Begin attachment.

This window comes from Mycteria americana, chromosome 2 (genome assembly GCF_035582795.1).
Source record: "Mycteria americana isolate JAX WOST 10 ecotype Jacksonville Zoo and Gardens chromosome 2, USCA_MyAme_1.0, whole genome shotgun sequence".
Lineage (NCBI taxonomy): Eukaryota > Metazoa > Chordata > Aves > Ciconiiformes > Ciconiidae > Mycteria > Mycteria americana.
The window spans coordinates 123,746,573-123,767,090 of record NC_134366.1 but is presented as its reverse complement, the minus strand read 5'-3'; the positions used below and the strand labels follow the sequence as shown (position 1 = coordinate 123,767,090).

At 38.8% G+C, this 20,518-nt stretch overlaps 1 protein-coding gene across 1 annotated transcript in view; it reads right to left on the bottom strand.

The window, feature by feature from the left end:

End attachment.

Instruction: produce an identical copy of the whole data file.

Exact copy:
This window comes from Mycteria americana, chromosome 2 (genome assembly GCF_035582795.1).
Source record: "Mycteria americana isolate JAX WOST 10 ecotype Jacksonville Zoo and Gardens chromosome 2, USCA_MyAme_1.0, whole genome shotgun sequence".
Lineage (NCBI taxonomy): Eukaryota > Metazoa > Chordata > Aves > Ciconiiformes > Ciconiidae > Mycteria > Mycteria americana.
The window spans coordinates 123,746,573-123,767,090 of record NC_134366.1 but is presented as its reverse complement, the minus strand read 5'-3'; the positions used below and the strand labels follow the sequence as shown (position 1 = coordinate 123,767,090).

At 38.8% G+C, this 20,518-nt stretch overlaps 1 protein-coding gene across 1 annotated transcript in view; it reads right to left on the bottom strand.

The window, feature by feature from the left end: